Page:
Understand, as well, that while orientation is not a choice, to some degree sexuality and orientation are also fluid. Over time, as our lives go on, we may experience a shift in the things we like sexually or are comfortable with, and/or the people we are attracted to or choose to pursue relationships with. Sometimes straight people, over time -- not by choice, but in the same way a shore changes due to tides and weather -- become bisexual. Sometimes bisexual people become homosexual. Sometimes bisexual people become heterosexual. And don't forget that trying to put orientation into little boxes is really problematic to begin with, because sometimes, we just love who we love, especially since a person's gender is not our only criteria in how we feel about them. I'm a lifelong bisexual person who in many ways, is more drawn and attracted to women, yet I currently have a male partner now because that's the person I feel in love with based on numerous facets of who he is. Gender is only one part of my attraction to others: the big picture has a lot more within it than just gender. As well, what our relationships are all about varies a lot: orientation isn't just about sex and sexual attraction, and neither are many of our interpersonal relationships.

As an aside, I'd be very careful about associating her partying and drug habits with her orientation. The two may or may not be related. By all means, queer youth often have higher rates of depression and anxiety, for all the obvious reasons, and some engage in drug use for that reason. But others do not, or have partying and drug habits that have nothing to do with their orientation. Would you make the same leap with someone stating they have recently discovered they were heterosexual? Probably not. She's older than she was before (most people have pretty big identity changes with themselves through puberty and early adulthood: you may have yourself), which likely has something to do with a change in her lifestyle or overall desires. She's now a legal adult. She may just now be exploring having some freedom she didn't have before. She may be partying because she feels better being out now: who knows. By all means, you can ask her if she thinks those things are related, and as a friend, assure that she's not partying so much because she is distressed, seeking escape and needs some extra support she's not getting. But do look before you leap.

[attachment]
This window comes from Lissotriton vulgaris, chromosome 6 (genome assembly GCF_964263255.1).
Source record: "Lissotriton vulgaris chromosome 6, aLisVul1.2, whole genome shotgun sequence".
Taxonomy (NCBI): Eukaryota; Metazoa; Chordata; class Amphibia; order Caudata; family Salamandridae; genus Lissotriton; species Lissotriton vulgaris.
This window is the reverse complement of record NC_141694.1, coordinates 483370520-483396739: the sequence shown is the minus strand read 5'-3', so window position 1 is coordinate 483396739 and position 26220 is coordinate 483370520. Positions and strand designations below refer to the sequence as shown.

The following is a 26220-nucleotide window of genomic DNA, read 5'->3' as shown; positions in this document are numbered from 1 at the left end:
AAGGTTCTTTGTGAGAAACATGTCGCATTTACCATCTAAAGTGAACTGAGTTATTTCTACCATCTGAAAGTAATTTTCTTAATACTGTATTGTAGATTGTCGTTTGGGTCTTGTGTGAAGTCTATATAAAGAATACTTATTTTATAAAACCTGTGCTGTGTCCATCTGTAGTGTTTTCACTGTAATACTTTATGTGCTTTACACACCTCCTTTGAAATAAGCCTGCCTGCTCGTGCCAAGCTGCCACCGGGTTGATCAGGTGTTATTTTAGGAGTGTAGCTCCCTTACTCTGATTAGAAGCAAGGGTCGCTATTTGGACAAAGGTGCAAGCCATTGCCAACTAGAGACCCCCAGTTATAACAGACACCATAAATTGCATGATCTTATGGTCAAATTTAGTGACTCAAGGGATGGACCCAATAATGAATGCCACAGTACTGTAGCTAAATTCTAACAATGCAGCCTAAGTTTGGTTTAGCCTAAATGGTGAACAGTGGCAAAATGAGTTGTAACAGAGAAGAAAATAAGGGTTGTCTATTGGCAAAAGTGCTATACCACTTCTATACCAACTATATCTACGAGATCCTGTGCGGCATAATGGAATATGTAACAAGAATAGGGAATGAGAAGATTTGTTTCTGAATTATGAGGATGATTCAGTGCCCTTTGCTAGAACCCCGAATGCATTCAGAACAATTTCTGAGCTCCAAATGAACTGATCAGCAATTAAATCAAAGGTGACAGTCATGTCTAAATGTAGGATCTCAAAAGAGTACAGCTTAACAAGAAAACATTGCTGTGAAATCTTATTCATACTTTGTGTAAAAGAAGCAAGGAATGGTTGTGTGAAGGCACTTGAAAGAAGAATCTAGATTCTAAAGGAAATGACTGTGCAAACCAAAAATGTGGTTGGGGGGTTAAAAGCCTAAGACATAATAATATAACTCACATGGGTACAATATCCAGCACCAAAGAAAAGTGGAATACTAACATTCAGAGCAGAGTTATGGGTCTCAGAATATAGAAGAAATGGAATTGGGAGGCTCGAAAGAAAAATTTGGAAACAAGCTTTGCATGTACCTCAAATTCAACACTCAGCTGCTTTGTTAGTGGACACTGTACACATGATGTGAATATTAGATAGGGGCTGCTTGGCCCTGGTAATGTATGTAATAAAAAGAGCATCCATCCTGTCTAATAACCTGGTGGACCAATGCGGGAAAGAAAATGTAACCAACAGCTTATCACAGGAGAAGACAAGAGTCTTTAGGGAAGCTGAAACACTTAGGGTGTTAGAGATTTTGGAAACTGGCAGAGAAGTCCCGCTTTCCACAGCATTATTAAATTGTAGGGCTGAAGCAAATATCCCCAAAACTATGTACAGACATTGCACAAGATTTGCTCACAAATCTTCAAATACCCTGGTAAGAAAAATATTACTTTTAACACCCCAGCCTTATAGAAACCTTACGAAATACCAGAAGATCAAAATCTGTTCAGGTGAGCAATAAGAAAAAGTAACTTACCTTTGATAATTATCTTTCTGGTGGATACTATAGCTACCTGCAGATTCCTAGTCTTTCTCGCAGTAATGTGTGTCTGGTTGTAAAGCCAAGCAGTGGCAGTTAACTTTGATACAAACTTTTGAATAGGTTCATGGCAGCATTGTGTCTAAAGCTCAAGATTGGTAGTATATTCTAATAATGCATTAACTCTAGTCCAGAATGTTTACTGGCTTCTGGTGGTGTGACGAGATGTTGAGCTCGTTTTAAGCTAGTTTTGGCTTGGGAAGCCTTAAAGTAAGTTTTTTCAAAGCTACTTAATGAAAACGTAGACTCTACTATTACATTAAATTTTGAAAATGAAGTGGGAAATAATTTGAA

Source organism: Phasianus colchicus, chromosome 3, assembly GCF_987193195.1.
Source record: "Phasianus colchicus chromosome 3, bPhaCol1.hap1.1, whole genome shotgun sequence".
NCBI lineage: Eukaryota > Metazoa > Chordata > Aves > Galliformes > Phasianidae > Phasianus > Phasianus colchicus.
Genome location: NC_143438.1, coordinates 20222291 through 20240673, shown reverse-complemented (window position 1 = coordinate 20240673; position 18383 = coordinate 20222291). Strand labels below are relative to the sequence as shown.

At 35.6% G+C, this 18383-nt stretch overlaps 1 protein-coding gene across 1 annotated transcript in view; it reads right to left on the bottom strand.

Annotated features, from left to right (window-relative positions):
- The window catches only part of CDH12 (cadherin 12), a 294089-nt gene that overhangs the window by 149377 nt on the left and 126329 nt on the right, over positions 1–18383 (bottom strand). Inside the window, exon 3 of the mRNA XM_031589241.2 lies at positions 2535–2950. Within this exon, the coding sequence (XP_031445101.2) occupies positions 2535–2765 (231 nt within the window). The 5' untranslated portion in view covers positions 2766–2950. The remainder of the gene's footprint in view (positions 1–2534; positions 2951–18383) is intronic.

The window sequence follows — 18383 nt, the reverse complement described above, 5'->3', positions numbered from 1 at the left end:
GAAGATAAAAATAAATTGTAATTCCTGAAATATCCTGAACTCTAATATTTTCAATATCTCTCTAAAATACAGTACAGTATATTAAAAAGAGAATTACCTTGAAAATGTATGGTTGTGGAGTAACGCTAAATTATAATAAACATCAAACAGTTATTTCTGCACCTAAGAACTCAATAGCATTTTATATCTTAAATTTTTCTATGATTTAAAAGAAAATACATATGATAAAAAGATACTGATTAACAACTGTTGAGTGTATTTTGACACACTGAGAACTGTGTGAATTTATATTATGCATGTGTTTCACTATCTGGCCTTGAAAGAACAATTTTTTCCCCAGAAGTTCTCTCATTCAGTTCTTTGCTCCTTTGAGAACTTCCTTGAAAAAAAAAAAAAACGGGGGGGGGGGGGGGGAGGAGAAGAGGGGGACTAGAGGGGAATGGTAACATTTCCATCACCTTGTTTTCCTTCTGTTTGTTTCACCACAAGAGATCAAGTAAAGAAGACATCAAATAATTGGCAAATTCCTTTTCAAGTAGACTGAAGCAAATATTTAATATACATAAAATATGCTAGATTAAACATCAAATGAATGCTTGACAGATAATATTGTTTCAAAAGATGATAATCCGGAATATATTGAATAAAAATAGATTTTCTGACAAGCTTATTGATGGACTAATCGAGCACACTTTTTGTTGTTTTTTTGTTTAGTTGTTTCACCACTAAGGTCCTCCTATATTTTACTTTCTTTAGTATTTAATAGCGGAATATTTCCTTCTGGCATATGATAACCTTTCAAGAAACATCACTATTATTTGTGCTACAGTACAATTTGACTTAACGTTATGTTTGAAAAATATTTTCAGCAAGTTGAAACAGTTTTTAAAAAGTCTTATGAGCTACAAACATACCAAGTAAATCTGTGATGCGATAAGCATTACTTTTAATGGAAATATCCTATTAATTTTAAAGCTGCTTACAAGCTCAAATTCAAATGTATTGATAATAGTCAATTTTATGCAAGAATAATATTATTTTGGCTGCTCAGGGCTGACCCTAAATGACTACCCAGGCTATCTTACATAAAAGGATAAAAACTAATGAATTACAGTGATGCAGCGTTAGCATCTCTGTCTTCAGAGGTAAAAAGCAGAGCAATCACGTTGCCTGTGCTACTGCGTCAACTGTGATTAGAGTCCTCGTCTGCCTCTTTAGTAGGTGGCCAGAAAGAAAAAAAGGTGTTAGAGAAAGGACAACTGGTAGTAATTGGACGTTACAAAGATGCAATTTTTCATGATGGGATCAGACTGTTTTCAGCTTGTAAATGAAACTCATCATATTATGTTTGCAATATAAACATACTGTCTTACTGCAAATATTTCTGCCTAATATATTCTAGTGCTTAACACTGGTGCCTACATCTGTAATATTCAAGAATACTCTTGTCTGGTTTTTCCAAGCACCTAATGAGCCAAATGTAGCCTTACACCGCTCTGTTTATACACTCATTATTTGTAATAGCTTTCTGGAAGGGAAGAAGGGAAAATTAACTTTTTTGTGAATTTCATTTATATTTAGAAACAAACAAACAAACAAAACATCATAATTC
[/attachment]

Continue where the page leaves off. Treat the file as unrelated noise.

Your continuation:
Overall, when someone comes out to us, what we should be doing is simply supporting them as best we can, especially since that support can be so hard to find and is so needed. It's fine to go ahead and ask questions out of curiosity, with the intention of better understanding a friend or yourself, but we should do our best to never make anyone feel like they need to prove their orientation or attraction base to us: that's not supportive. It also doesn't really benefit anyone in any way I can think of.

It can also be helpful to remind yourself that someone's orientation is never something we should take personally. If you're male, your friend stating she's attracted to women doesn't mean there is anything wrong with you or other men, just like if you're a straight male, you not being attracted to men doesn't mean there is anything wrong with men. Orientation is about who we like, not who we dislike, and being more, mostly or only attracted to one group of people doesn't come from a place of revulsion to others.

Here are a few more links to fill you in on some of this: